‘Poof’ goes car loan.
Amount saved per month: $380
Threshold of pain according to husband (since it’s his car): 3.5 to 4
Being a gigging musician, he spends roughly 1/3 of his day driving. He hates driving in general, and having a nicer car (that fits all of his gear) is a big plus.
My son EeBee (2nd grade) goes to aftercare at his school every day. This has largely been dictated by my work schedule.
Having him in aftercare also adds a comforting dose of balance to my life. It allows me the flexibility to run a quick errand before I pick him up, or even get in a 30-minute workout. If I need to stay late at work to meet a deadline, I don’t have to stress about rushing out the door.
EeBee does his homework at aftercare, which if you’re a working parent, you know is a HUGE benefit. He also gets a lot of exercise playing sports there, and the staff is really great about having fun crafts and activities for the kids to do.
But if my husband and I switched things around a bit, and he dropped the kids off at school every morning instead of me, I could go into the office earlier, and end my day earlier so aftercare wouldn’t be needed.
Amount saved: $265
Threshold of pain: 3
Let’s face it, I’m not one of those moms who likes to take her kids out to throw a football. I’ll even go as far as to say I’m not a very fun mom. I could do it, but it would be a big adjustment for me to replace the stimulating experiences that aftercare provides. And I might just be making excuses to keep my cushy schedule.
Right now we pay for a monitored security system for our house, which also requires us to have a telephone land line. We could give those up, balls to the wall style, and save $60.
Threshold of pain: 3
I like the peace of mind that the security system gives.
We could stand to tighten up our food and stuff consumption a bit more. This would mean:
- No Starbucks ever
- Limit eating out to once a month (I could say never, but we need some balance)
- A-Rob would have to brown-bag it to work every day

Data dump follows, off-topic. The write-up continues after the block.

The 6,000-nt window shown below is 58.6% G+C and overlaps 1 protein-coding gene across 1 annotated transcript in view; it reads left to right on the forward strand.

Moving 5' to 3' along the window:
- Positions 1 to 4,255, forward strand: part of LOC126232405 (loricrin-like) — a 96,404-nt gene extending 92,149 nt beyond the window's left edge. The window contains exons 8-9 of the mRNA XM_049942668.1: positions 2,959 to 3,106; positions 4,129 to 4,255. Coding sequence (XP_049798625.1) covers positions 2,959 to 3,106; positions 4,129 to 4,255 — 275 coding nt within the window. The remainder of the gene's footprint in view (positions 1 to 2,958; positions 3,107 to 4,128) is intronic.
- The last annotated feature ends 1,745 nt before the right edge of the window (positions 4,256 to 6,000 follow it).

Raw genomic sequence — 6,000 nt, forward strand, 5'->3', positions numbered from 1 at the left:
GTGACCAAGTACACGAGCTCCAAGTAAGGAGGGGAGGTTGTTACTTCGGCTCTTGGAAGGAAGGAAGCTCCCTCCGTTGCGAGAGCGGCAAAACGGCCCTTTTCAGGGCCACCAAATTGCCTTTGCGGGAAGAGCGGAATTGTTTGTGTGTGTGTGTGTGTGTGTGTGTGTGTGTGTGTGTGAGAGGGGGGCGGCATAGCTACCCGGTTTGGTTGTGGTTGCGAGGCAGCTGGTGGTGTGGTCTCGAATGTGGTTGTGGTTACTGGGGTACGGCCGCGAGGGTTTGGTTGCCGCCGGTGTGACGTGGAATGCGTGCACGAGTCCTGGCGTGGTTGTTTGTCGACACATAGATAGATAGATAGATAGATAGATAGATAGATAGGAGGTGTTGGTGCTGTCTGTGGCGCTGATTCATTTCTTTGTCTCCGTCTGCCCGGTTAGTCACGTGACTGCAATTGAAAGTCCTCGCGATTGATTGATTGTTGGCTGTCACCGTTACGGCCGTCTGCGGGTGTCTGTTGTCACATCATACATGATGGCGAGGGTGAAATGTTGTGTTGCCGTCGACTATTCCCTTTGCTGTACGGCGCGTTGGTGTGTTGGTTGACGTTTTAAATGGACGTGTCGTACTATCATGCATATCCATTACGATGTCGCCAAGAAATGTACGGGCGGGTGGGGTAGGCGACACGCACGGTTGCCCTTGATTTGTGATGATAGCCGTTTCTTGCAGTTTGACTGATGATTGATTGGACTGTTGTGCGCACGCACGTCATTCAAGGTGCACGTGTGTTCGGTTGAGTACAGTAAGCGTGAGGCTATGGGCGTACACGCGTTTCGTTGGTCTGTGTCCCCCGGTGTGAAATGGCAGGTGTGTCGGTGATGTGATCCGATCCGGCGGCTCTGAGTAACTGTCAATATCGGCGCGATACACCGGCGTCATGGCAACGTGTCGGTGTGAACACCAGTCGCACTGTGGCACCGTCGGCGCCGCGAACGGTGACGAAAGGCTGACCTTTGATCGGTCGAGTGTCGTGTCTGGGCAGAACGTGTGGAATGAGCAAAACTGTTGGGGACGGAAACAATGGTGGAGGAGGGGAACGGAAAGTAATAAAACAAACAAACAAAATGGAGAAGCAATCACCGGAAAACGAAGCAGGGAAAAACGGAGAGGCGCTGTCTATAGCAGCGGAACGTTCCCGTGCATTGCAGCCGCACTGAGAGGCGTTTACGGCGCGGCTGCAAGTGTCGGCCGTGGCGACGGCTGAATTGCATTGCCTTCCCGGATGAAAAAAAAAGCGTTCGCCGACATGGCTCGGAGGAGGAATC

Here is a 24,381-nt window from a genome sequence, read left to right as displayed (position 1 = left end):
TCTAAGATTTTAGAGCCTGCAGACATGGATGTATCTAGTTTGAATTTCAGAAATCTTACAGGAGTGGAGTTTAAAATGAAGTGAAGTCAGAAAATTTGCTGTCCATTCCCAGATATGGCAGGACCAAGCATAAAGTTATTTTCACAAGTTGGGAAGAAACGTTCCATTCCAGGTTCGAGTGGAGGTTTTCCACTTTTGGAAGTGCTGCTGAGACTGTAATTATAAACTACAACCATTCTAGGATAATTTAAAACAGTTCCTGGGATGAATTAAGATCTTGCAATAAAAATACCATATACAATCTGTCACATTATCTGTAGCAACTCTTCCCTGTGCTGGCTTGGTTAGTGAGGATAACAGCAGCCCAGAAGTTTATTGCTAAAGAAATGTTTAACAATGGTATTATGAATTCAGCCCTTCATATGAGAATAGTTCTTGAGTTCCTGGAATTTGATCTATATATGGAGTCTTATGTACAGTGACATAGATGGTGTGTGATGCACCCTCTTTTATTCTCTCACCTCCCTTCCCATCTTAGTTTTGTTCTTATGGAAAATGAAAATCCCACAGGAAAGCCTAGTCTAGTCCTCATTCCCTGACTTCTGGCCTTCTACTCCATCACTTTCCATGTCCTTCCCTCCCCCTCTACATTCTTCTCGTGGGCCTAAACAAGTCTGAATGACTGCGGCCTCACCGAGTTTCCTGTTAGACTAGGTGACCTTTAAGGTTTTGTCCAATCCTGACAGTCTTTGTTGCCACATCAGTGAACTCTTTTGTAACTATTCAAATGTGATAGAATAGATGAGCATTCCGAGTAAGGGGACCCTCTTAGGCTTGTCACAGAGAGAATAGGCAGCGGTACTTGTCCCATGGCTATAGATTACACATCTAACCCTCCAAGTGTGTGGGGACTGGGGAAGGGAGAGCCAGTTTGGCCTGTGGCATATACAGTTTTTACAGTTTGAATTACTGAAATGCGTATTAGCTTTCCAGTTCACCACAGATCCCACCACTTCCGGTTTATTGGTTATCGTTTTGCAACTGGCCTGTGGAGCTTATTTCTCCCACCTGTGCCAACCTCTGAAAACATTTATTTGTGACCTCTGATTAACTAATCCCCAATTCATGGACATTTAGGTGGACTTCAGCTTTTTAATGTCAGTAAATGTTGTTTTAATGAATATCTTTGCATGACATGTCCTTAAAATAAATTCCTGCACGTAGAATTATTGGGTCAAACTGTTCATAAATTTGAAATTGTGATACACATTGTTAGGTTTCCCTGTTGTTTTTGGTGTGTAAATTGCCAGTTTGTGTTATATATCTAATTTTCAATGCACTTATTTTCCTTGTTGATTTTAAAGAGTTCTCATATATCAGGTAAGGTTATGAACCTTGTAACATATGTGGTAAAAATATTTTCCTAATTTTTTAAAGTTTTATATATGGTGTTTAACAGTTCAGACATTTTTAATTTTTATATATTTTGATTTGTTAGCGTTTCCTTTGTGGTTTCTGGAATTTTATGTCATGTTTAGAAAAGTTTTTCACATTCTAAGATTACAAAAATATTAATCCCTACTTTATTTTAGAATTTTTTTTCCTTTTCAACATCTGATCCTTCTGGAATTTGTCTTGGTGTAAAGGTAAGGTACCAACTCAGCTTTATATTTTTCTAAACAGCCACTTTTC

- Tighten up our fun money – no house projects, no books, no movies out, even less clothes buying.
Potential Savings: $425
Threshold of pain: 3
This number represents an average pain threshold between my husband and I. His work schedule is such that meals and coffee are often had on the run, so he’d suffer the bigger adjustment between the two of us.
So with all of these cuts, we’ve increased our extra debt repayment amount to $2180 monthly. Add that to our minimums on the student loan and home equity loan (remember, the car loan went poof), and we have a total payment of $2719.
Using this handy debt snowball calculator, and accounting for an extra $515 that we’ll gain when our younger son, Baby Rock, is old enough for Kindergarten, it would take us 33 months to pay off all of our debt.
And the total interest we’d pay would be $6251.
Average threshold of pain on a scale of 1 to 5, with 5 being the highest: 3.35
If we keep the status quo, how long will it take us to pay off our debt?
66 months, and we’ll pay $12,800 in interest when it’s all said and done.
We’ll also live a happy and relatively balanced life for those 5.5 years. But unless we kick our side income into super high gear or get substantial raises, we won’t really be any closer to our long-term financial goals.
Damn those emotions.
Would you (or have you) taken the dramatic route to pay off debt? I’d love to hear your thoughts.